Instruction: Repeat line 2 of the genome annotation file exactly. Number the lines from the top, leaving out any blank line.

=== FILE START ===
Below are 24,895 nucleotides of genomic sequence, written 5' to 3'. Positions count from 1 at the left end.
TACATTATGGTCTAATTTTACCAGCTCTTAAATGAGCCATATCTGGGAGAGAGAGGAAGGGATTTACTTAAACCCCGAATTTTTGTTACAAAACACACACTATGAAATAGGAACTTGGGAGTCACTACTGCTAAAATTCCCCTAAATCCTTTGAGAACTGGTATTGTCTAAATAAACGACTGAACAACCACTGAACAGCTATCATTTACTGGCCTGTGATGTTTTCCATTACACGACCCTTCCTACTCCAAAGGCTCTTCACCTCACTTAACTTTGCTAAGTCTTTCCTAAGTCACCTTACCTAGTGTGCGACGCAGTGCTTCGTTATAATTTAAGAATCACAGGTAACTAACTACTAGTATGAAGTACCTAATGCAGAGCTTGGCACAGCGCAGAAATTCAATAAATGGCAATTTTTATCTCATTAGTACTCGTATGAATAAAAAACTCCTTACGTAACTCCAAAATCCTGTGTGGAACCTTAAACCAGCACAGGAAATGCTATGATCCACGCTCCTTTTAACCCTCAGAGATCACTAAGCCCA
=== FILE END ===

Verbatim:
TACATTATGGTCTAATTTTACCAGCTCTTAAATGAGCCATATCTGGGAGAGAGAGGAAGGGATTTACTTAAACCCCGAATTTTTGTTACAAAACACACACTATGAAATAGGAACTTGGGAGTCACTACTGCTAAAATTCCCCTAAATCCTTTGAGAACTGGTATTGTCTAAATAAACGACTGAACAACCACTGAACAGCTATCATTTACTGGCCTGTGATGTTTTCCATTACACGACCCTTCCTACTCCAAAGGCTCTTCACCTCACTTAACTTTGCTAAGTCTTTCCTAAGTCACCTTACCTAGTGTGCGACGCAGTGCTTCGTTATAATTTAAGAATCACAGGTAACTAACTACTAGTATGAAGTACCTAATGCAGAGCTTGGCACAGCGCAGAAATTCAATAAATGGCAATTTTTATCTCATTAGTACTCGTATGAATAAAAAACTCCTTACGTAACTCCAAAATCCTGTGTGGAACCTTAAACCAGCACAGGAAATGCTATGATCCACGCTCCTTTTAACCCTCAGAGATCACTAAGCCCA